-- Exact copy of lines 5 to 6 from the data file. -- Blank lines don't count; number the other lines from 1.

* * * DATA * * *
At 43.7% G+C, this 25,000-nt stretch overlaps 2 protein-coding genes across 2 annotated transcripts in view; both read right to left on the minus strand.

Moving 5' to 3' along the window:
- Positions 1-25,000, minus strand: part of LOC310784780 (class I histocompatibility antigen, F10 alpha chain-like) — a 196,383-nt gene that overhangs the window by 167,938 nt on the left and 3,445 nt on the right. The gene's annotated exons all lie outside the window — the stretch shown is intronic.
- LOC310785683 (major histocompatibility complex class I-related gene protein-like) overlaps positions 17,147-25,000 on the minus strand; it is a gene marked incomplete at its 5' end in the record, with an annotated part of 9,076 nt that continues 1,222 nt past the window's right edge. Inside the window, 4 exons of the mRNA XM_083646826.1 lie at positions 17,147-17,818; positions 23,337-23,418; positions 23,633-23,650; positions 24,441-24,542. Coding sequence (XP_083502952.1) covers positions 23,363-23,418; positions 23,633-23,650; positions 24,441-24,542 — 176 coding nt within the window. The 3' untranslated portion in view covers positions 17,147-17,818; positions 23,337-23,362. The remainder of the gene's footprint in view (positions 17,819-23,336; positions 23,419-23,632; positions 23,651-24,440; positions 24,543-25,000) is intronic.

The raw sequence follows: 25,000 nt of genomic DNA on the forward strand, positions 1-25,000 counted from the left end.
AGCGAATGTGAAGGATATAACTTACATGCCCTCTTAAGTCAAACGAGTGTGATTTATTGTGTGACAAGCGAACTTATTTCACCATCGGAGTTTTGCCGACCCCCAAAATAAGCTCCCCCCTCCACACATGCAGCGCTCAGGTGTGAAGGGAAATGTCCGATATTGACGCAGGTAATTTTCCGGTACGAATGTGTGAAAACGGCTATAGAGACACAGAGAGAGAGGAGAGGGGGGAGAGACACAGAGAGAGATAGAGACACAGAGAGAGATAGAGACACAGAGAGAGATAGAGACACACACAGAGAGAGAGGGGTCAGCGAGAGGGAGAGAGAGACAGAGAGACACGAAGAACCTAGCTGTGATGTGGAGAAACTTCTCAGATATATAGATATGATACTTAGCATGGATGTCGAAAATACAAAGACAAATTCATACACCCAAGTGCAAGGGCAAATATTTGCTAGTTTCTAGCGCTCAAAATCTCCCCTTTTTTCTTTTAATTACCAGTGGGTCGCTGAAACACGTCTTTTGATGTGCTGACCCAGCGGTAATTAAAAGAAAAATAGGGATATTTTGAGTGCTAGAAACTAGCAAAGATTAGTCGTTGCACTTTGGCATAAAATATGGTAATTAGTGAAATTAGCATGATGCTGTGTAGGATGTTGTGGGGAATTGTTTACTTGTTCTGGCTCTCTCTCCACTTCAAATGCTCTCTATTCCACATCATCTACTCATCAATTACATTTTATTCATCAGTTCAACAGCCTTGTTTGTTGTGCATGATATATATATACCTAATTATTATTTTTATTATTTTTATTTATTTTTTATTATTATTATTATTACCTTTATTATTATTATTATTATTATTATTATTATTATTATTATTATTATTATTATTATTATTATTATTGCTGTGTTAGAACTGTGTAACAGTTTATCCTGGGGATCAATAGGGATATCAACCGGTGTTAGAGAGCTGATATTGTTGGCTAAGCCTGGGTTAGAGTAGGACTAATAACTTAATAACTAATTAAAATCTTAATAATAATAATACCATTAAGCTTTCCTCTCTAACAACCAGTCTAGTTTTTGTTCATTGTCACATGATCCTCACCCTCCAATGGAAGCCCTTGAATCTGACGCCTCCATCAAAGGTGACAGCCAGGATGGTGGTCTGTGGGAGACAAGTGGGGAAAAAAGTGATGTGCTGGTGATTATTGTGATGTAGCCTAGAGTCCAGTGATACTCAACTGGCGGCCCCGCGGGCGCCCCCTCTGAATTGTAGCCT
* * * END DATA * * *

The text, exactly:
The raw sequence follows: 25,000 nt of genomic DNA on the forward strand, positions 1-25,000 counted from the left end.
AGCGAATGTGAAGGATATAACTTACATGCCCTCTTAAGTCAAACGAGTGTGATTTATTGTGTGACAAGCGAACTTATTTCACCATCGGAGTTTTGCCGACCCCCAAAATAAGCTCCCCCCTCCACACATGCAGCGCTCAGGTGTGAAGGGAAATGTCCGATATTGACGCAGGTAATTTTCCGGTACGAATGTGTGAAAACGGCTATAGAGACACAGAGAGAGAGGAGAGGGGGGAGAGACACAGAGAGAGATAGAGACACAGAGAGAGATAGAGACACAGAGAGAGATAGAGACACACACAGAGAGAGAGGGGTCAGCGAGAGGGAGAGAGAGACAGAGAGACACGAAGAACCTAGCTGTGATGTGGAGAAACTTCTCAGATATATAGATATGATACTTAGCATGGATGTCGAAAATACAAAGACAAATTCATACACCCAAGTGCAAGGGCAAATATTTGCTAGTTTCTAGCGCTCAAAATCTCCCCTTTTTTCTTTTAATTACCAGTGGGTCGCTGAAACACGTCTTTTGATGTGCTGACCCAGCGGTAATTAAAAGAAAAATAGGGATATTTTGAGTGCTAGAAACTAGCAAAGATTAGTCGTTGCACTTTGGCATAAAATATGGTAATTAGTGAAATTAGCATGATGCTGTGTAGGATGTTGTGGGGAATTGTTTACTTGTTCTGGCTCTCTCTCCACTTCAAATGCTCTCTATTCCACATCATCTACTCATCAATTACATTTTATTCATCAGTTCAACAGCCTTGTTTGTTGTGCATGATATATATATACCTAATTATTATTTTTATTATTTTTATTTATTTTTTATTATTATTATTATTACCTTTATTATTATTATTATTATTATTATTATTATTATTATTATTATTATTATTATTATTATTATTATTGCTGTGTTAGAACTGTGTAACAGTTTATCCTGGGGATCAATAGGGATATCAACCGGTGTTAGAGAGCTGATATTGTTGGCTAAGCCTGGGTTAGAGTAGGACTAATAACTTAATAACTAATTAAAATCTTAATAATAATAATACCATTAAGCTTTCCTCTCTAACAACCAGTCTAGTTTTTGTTCATTGTCACATGATCCTCACCCTCCAATGGAAGCCCTTGAATCTGACGCCTCCATCAAAGGTGACAGCCAGGATGGTGGTCTGTGGGAGACAAGTGGGGAAAAAAGTGATGTGCTGGTGATTATTGTGATGTAGCCTAGAGTCCAGTGATACTCAACTGGCGGCCCCGCGGGCGCCCCCTCTGAATTGTAGCCT